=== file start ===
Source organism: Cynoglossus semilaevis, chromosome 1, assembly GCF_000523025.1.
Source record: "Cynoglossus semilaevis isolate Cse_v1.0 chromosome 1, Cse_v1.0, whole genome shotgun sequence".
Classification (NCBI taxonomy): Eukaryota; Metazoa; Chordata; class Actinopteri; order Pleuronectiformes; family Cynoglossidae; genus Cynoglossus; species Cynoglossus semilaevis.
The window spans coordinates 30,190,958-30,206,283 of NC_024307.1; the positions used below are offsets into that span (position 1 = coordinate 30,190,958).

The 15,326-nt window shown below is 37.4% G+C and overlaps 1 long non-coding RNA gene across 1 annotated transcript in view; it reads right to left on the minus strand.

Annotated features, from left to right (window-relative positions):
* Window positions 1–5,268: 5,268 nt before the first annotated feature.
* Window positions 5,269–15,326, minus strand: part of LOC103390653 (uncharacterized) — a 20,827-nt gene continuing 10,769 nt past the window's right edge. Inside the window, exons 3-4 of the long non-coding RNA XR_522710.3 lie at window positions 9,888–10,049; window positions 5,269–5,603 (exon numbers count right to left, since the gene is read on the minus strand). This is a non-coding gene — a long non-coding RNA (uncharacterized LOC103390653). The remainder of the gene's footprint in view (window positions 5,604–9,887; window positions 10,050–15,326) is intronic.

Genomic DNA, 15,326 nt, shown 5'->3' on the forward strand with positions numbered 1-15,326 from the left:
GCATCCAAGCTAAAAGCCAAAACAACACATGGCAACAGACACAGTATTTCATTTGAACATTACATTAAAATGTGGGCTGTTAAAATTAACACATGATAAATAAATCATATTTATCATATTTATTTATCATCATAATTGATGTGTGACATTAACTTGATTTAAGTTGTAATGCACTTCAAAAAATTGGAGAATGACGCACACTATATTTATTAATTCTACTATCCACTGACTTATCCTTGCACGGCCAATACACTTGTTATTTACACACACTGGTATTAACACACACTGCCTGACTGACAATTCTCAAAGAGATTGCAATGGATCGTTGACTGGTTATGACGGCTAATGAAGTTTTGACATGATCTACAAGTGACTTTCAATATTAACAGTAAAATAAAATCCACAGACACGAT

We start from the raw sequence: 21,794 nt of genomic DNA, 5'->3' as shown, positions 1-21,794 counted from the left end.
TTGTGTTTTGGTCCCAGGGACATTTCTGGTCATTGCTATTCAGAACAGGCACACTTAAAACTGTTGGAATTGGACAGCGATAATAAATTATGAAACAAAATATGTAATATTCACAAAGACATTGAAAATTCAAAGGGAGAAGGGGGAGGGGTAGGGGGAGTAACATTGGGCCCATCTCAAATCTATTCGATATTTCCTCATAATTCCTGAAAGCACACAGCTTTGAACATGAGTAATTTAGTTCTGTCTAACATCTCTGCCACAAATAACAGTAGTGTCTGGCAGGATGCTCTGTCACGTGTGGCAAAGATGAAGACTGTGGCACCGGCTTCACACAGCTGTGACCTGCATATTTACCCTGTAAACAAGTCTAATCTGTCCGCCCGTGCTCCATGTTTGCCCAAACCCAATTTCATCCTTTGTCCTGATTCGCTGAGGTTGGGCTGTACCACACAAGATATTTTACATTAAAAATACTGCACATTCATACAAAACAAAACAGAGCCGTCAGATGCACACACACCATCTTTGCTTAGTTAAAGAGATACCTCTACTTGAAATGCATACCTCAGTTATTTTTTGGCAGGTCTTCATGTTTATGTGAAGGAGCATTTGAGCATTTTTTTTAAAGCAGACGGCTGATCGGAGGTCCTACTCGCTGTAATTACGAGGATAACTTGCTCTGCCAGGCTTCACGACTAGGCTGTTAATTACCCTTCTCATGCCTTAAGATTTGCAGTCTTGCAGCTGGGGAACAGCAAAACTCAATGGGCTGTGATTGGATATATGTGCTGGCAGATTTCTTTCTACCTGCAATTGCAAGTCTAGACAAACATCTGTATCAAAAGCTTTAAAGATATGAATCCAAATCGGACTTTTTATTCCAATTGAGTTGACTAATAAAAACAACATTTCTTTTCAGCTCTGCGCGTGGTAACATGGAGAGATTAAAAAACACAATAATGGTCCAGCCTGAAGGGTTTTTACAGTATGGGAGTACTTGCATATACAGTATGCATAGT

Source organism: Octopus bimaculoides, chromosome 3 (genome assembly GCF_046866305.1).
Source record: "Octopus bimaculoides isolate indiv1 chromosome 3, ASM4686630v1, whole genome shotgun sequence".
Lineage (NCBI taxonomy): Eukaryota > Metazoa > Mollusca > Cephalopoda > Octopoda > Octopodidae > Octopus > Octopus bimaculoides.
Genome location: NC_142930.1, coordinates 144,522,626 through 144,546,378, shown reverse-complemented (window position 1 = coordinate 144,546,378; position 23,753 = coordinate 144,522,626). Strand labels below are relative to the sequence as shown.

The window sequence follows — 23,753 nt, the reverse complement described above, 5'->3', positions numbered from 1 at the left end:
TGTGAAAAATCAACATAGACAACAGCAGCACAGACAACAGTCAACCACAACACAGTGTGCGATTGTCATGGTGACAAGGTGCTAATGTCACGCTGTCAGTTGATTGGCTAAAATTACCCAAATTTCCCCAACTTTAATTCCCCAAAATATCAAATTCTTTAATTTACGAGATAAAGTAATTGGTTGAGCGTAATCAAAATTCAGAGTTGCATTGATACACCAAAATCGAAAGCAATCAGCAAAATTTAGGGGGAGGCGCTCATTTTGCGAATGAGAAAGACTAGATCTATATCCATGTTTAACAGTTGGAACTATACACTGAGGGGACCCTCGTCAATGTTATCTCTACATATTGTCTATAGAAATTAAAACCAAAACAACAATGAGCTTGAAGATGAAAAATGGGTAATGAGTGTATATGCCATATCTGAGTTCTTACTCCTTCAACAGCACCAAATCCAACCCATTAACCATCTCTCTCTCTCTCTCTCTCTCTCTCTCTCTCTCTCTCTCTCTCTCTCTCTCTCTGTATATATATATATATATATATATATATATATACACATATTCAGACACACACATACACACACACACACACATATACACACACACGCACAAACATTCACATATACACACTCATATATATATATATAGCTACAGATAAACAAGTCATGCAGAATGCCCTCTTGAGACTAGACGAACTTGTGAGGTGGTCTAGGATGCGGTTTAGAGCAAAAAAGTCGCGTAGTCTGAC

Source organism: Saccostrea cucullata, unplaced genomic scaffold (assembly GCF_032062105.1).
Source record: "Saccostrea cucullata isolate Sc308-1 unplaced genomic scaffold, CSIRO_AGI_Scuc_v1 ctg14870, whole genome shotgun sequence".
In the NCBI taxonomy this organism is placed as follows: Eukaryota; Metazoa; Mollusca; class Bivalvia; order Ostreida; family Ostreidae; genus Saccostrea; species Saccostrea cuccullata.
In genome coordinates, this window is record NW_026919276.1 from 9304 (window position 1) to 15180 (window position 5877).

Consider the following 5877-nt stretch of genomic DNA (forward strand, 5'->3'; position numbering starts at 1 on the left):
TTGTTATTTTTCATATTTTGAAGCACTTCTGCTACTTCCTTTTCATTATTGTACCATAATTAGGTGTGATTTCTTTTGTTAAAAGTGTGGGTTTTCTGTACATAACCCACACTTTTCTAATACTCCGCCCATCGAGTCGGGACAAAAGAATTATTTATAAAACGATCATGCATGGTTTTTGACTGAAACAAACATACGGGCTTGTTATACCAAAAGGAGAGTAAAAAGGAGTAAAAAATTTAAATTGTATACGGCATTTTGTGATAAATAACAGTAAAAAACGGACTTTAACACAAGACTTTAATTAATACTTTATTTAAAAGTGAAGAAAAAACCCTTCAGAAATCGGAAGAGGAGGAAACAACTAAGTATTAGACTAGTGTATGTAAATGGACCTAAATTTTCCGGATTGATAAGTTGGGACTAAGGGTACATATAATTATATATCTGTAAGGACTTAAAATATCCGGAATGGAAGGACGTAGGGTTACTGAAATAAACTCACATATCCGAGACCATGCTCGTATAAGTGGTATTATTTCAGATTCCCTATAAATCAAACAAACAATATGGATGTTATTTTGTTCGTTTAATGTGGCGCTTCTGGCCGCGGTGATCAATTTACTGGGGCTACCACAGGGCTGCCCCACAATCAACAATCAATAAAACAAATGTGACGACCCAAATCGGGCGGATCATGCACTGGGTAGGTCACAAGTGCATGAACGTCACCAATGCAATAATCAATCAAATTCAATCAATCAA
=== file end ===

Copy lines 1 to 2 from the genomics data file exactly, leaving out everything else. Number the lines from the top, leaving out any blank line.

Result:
Source organism: Cynoglossus semilaevis, chromosome 1, assembly GCF_000523025.1.
Source record: "Cynoglossus semilaevis isolate Cse_v1.0 chromosome 1, Cse_v1.0, whole genome shotgun sequence".